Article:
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Ramsons Wake-Robin Lords nd Ladies Herb-Robert Herb Bennet Jack-by-the-hedge red by association, and actually stems from older beliefs and customs. Use of this plant is now known to greatly enhance our immune systems, making oxygen more readily available to our cells. Due to its pungent smell, the leaves were also used to keep insects and pests away, and it has been documented that plants growing in the vicinity of Herb-Robert are noticeably healthier and more robust. The seed pod has evolved to eject the seeds some distance from the plant, encouraging its spread. Jack-by-the-hedge, or garlic

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mustard, also flowers early in spring, and the leaves would have been harvested for their nutritional value, being high in vitamin A and C, and eaten raw or cooked. Jack came to be used as a name for anything familiar, but was also another term for the wood spirit. Jack-o-lantern could lead a person astray with a lure of bright lights in the dark woods. With their bright white flowers, I can’t help but picture foragers of wild garlic and garlic mustard following trails or patches of these flowering plants through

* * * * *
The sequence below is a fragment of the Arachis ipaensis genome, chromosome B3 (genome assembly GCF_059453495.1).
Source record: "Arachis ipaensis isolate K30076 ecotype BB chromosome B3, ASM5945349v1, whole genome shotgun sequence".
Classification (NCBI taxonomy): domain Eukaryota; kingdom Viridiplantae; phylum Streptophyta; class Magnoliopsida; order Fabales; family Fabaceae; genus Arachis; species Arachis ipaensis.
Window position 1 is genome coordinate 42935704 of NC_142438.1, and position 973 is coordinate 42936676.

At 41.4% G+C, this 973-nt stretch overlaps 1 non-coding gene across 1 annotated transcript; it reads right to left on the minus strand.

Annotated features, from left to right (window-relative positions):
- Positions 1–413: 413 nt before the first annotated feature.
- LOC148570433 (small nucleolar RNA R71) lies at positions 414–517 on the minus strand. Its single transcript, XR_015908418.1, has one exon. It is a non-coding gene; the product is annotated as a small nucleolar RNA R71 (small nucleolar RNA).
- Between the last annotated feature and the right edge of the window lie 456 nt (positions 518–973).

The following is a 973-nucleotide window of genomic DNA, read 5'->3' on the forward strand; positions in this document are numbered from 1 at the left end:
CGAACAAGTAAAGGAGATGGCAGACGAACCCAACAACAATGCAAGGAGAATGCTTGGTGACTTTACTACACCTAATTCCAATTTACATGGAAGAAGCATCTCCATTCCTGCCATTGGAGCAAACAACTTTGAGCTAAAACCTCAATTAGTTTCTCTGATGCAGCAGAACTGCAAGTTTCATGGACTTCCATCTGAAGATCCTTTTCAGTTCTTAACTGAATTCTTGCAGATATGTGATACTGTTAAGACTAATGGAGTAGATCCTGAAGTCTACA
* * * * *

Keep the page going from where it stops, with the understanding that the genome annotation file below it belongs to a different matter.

woodlands, and sometimes getting lost. This makes for a neat cautionary tale about over-harvesting, warning us not to be too greedy with nature’s bounty. This plant can also scatter its seed several meters, as well as growing buds straight out of its roots, facilitating its spread as a wayside plant. Although not as early flowering, the leaves of Herb Bennet emerge early in spring, producing small star-like yellow flowers later in the season. Any plant with Herb as part of its common name will have medicinal uses. Its aromatic root was used as a flavouring and healing agent, giving it another common name, clove-root, as it smells like cloves. Keeping a piece of its root in the house was thought to bring good luck and to drive away evil spirits. The earlier folk name for this plant may have been lost along the way, and we are left with the later Christian system of plants being named after saints. In this case, the plant was named after Saint Benedict, who was known for driving away evil spirits. Sound familiar? The seeds of this plant are contained in a ball of hooked seed-cases at the ends of tall stems, that hook into fur, and even clothing, of animals and people that brush past, thus ensuring the plants distribution along paths. I was fascinated to discover that many of these plants are invasive where